While we’re talking about small-to-moderate flaws, while there’s an extensive cast of characters, if the film passes Bechdel, it does so narrowly. Mom’s acting starts off poor and, ultimately, hits only uneven success. Several short scenes feel auxiliary and maybe needless in retrospective examination. If a director’s ability is truly demonstrated by unbroken shots, The Conjuring 2 doesn’t say anything favorable about its dude-behind-the-cameras-in-charge. But does it have to?

The Conjuring 2 is one of those films with good enough star power and decent funding which ultimately delivers exactly what it promises but not one whit past that. It won’t enrage you or leave you disappointed. Neither will it excite you or make you think. Sometimes, with horror movies (as with most things in life), even I admit – mindless entertainment can be all you want or need.

I AM THE PRETTY THING THAT LIVES IN THE HOUSE

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SHOULD I? STATUS: Official Red Flag

Available on Netflix (Netflix Original) 

The good news? Only idiots and invalids are susceptible to specters in this flick.

The bad news? Now you have to watch it. 

THE QUICK & DIRTY DEETS

  • Subgenre: Haunted House; Paranormal Activity
  • What the fuck era is this in? Some ancient one
  • Low on story, low on scares, low on everything
  • See In Real Life: Bechdel pass not actual indicator of quality

THOTS

Wow, I hated this movie. I hated this movie so much I turned it off halfway in and was going to “let it rot” (a phrase the film repeats over and over) forever.. Then, after a day and half’s worth of levelheaded thought I realized I hated PYT (as the movie shall be dismissively termed henceforth in this review) so much that a) I had an obligation to the public to save them, and b) I had a lot to say about it. Very heatedly. That, in itself, merited a review. On a side note, you should see my notes for this movie. They’re hilarious, or, at least, hilariously frustrated.

I’m disappointed. With its arsenal of wildly popular original productions, Netflix should be able to churn out at least an average horror movie. Instead, someone somewhere greenlit a script which features a protagonist who, at one point, is too scared to learn more about her slightly spooky living situations to read a book that would explain them. If that weren’t enraging enough, the fact is that the only character “development” the film exhibits, in any way, is the development of a living character into a dead one. I guess not everyone was paying attention in 6th grade Reading class when we learned about dynamic characters and story progression.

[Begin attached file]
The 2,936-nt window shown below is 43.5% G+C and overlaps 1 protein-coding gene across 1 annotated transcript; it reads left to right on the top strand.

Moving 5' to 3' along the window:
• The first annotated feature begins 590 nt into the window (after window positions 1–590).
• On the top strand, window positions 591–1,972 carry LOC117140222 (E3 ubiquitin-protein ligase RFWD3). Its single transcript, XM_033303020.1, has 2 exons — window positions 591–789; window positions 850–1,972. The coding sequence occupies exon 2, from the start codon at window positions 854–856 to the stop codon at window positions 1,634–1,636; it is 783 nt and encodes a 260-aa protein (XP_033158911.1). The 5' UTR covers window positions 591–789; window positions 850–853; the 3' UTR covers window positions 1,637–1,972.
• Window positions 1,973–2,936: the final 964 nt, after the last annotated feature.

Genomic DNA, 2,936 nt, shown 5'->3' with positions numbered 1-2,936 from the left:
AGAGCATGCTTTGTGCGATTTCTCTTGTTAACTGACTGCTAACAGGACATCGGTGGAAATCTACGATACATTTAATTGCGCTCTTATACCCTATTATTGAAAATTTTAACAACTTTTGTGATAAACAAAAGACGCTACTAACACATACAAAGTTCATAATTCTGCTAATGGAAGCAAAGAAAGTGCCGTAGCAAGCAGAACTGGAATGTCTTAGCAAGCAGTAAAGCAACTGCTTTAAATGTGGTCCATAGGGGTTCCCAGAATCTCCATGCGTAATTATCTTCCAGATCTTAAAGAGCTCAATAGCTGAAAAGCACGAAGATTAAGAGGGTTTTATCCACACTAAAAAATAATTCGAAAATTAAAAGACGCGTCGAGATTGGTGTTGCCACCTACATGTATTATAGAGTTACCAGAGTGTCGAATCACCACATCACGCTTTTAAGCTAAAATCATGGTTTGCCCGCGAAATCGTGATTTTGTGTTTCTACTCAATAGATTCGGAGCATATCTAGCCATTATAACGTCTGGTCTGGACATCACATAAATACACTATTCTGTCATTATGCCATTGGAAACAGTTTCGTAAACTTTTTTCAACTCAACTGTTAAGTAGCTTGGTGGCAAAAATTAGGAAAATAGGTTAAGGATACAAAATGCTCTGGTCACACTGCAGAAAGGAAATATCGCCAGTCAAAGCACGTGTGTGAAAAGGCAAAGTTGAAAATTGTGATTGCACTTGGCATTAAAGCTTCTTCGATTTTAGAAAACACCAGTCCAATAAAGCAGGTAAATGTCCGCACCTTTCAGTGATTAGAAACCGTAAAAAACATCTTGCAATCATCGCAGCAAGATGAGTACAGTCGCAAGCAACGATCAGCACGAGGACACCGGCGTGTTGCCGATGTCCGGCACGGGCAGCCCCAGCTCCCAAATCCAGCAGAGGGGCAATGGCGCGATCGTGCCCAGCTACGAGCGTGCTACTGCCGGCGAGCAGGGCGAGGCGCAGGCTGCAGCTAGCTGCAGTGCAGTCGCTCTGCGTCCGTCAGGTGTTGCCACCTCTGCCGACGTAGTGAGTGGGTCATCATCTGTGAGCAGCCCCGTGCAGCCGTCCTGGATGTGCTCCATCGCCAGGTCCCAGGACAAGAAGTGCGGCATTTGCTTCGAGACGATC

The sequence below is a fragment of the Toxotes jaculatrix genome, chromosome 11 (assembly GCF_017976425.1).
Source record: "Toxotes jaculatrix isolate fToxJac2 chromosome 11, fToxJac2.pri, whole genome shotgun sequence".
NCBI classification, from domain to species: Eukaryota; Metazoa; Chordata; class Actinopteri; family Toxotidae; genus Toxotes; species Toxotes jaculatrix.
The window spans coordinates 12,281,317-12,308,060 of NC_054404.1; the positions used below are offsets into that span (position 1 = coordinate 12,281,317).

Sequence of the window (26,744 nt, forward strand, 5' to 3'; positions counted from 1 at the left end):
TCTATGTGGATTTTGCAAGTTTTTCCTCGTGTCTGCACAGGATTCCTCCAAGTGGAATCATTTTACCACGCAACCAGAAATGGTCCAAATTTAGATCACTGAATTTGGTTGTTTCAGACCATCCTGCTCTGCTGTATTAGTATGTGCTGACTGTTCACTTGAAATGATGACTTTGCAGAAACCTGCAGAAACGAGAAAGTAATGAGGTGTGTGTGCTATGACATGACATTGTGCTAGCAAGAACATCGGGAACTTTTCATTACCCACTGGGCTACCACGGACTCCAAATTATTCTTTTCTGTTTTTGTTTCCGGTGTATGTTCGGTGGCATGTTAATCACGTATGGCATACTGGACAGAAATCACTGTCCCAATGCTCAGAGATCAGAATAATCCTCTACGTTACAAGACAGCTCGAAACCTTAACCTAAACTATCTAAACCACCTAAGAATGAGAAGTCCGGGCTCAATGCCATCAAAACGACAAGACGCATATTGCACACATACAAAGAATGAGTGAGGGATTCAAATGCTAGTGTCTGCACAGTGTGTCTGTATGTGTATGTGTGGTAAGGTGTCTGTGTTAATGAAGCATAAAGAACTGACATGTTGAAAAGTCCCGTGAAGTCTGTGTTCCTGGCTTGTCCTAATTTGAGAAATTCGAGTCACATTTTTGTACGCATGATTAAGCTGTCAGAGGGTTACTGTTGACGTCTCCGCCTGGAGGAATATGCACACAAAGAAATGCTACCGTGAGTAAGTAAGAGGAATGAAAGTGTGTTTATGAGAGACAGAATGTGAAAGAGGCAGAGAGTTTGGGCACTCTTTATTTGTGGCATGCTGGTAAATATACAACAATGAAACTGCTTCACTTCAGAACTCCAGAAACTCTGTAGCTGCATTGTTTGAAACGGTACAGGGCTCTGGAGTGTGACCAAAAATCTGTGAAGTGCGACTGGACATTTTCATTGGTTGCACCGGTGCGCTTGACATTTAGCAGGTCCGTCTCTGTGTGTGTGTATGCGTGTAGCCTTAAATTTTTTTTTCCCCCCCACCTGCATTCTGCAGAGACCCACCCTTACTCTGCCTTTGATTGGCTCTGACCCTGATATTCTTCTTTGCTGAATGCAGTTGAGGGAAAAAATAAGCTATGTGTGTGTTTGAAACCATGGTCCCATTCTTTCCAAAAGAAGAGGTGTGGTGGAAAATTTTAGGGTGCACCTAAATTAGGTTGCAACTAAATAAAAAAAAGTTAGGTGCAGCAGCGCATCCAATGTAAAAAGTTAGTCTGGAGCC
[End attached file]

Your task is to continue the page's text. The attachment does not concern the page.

This is a film that focuses on two characters who are so alone that, when they die, it is weeks before anyone thinks to check on them. If no one in the movie cares about the two main characters, why in God’s name would the audience? PYT asks us to care but gives us nothing to care about.

To get real honest, right from the start there’s no reason for us, the audience, to hear the story PYT churns out. We open with a first-person monologue told by a woman who, it’s established, is too afraid to read a book; leave her job; leave the house, even; or do anything. Why would this frightened creature talk to us? Are we in her house? What’s prompting her to speak to an audience?

And even if PYT offered some frail explanation for all of this, which it doesn’t – why would we, the audience, decide to listen? There is nothing compelling on sale.

Not only is our main character boring, she is dumb. She is reportedly uneasy living in the house but she never tries to leave it. Books are so frightening she would rather be scared and ignorant in real life than attempt to learn more about her situation. She had paranormal visions but does not acknowledge them. Things happen around her and over and over again she does nothing.

Even if this might be realistic, in that there may be a person out there like this idiot, that does not make it interesting, and in order for a movie to succeed it is more important it be interesting than believable.

For the sake of my time wasted, please – don’t waste yours.


Everything I Love That PYT Ruins (Special Closing Feature):

– Haunted house genre

– Minimalist script (2 MCs, 3 characters total, limited setting)

– Feminist horror genre

HOLIDAYS

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SHOULD I? STATUS: Would Watch

Available on Netflix

Feature Thesis: Kids of single moms gone get fucked, some sort of way up

THE QUICK AND DIRTY DEETS

  • Horror short film anthology a la V/H/S, ABCs of Death, The Theater Bizarre
  • High on surrealism, magic, and fatal curses of womanhood
  • Enjoy: definite female focus; 63% Bechdel pass rate; quality and variety
  • Low CGI, Jump Scares, Freaky Shit, Under-Cover Hiding!

THOTS

Holidays showed up on Netflix one day with a high enough rating to attract my attention. I wasn’t in the mood for an anthology just then, but my interest was piqued. I knew several other worthwhile short horror film collections. In fact, I couldn’t think of one I’d seen which I’d considered mostly bad.